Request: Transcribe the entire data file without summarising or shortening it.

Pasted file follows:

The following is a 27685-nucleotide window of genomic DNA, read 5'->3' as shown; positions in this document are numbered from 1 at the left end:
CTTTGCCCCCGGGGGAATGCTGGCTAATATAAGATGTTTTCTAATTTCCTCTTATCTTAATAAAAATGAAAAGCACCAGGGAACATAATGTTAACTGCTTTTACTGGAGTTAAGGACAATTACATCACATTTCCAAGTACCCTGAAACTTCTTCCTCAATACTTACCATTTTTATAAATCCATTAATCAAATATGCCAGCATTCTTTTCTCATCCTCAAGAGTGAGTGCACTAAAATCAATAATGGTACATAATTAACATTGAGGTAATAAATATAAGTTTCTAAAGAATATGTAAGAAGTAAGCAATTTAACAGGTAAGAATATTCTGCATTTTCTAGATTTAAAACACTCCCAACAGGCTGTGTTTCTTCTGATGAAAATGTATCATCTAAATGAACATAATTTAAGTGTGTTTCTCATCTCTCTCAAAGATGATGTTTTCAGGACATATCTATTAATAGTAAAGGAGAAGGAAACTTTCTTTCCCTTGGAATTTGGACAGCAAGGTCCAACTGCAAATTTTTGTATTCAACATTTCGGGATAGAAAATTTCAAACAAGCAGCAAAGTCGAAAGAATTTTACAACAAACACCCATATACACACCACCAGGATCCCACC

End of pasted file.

The following is a 27685-nucleotide window of genomic DNA, read 5'->3' as shown; positions in this document are numbered from 1 at the left end:
CTTTGCCCCCGGGGGAATGCTGGCTAATATAAGATGTTTTCTAATTTCCTCTTATCTTAATAAAAATGAAAAGCACCAGGGAACATAATGTTAACTGCTTTTACTGGAGTTAAGGACAATTACATCACATTTCCAAGTACCCTGAAACTTCTTCCTCAATACTTACCATTTTTATAAATCCATTAATCAAATATGCCAGCATTCTTTTCTCATCCTCAAGAGTGAGTGCACTAAAATCAATAATGGTACATAATTAACATTGAGGTAATAAATATAAGTTTCTAAAGAATATGTAAGAAGTAAGCAATTTAACAGGTAAGAATATTCTGCATTTTCTAGATTTAAAACACTCCCAACAGGCTGTGTTTCTTCTGATGAAAATGTATCATCTAAATGAACATAATTTAAGTGTGTTTCTCATCTCTCTCAAAGATGATGTTTTCAGGACATATCTATTAATAGTAAAGGAGAAGGAAACTTTCTTTCCCTTGGAATTTGGACAGCAAGGTCCAACTGCAAATTTTTGTATTCAACATTTCGGGATAGAAAATTTCAAACAAGCAGCAAAGTCGAAAGAATTTTACAACAAACACCCATATACACACCACCAGGATCCCACC